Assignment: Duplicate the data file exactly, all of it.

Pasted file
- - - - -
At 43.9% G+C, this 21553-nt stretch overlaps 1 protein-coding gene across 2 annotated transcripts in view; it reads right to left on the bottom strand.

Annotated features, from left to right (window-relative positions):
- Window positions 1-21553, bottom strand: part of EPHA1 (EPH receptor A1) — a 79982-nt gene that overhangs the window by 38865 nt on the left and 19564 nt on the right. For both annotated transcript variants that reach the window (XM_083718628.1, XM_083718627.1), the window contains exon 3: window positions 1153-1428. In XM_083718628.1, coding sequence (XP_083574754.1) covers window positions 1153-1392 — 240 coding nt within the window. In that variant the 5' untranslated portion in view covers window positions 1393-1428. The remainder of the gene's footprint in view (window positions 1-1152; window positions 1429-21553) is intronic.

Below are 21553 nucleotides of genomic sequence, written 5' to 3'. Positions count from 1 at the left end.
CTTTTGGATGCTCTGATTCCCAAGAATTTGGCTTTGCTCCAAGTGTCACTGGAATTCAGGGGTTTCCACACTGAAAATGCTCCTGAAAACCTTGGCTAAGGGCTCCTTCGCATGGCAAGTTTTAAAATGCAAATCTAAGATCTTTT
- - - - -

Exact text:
At 43.9% G+C, this 21553-nt stretch overlaps 1 protein-coding gene across 2 annotated transcripts in view; it reads right to left on the bottom strand.

Annotated features, from left to right (window-relative positions):
- Window positions 1-21553, bottom strand: part of EPHA1 (EPH receptor A1) — a 79982-nt gene that overhangs the window by 38865 nt on the left and 19564 nt on the right. For both annotated transcript variants that reach the window (XM_083718628.1, XM_083718627.1), the window contains exon 3: window positions 1153-1428. In XM_083718628.1, coding sequence (XP_083574754.1) covers window positions 1153-1392 — 240 coding nt within the window. In that variant the 5' untranslated portion in view covers window positions 1393-1428. The remainder of the gene's footprint in view (window positions 1-1152; window positions 1429-21553) is intronic.

Below are 21553 nucleotides of genomic sequence, written 5' to 3'. Positions count from 1 at the left end.
CTTTTGGATGCTCTGATTCCCAAGAATTTGGCTTTGCTCCAAGTGTCACTGGAATTCAGGGGTTTCCACACTGAAAATGCTCCTGAAAACCTTGGCTAAGGGCTCCTTCGCATGGCAAGTTTTAAAATGCAAATCTAAGATCTTTT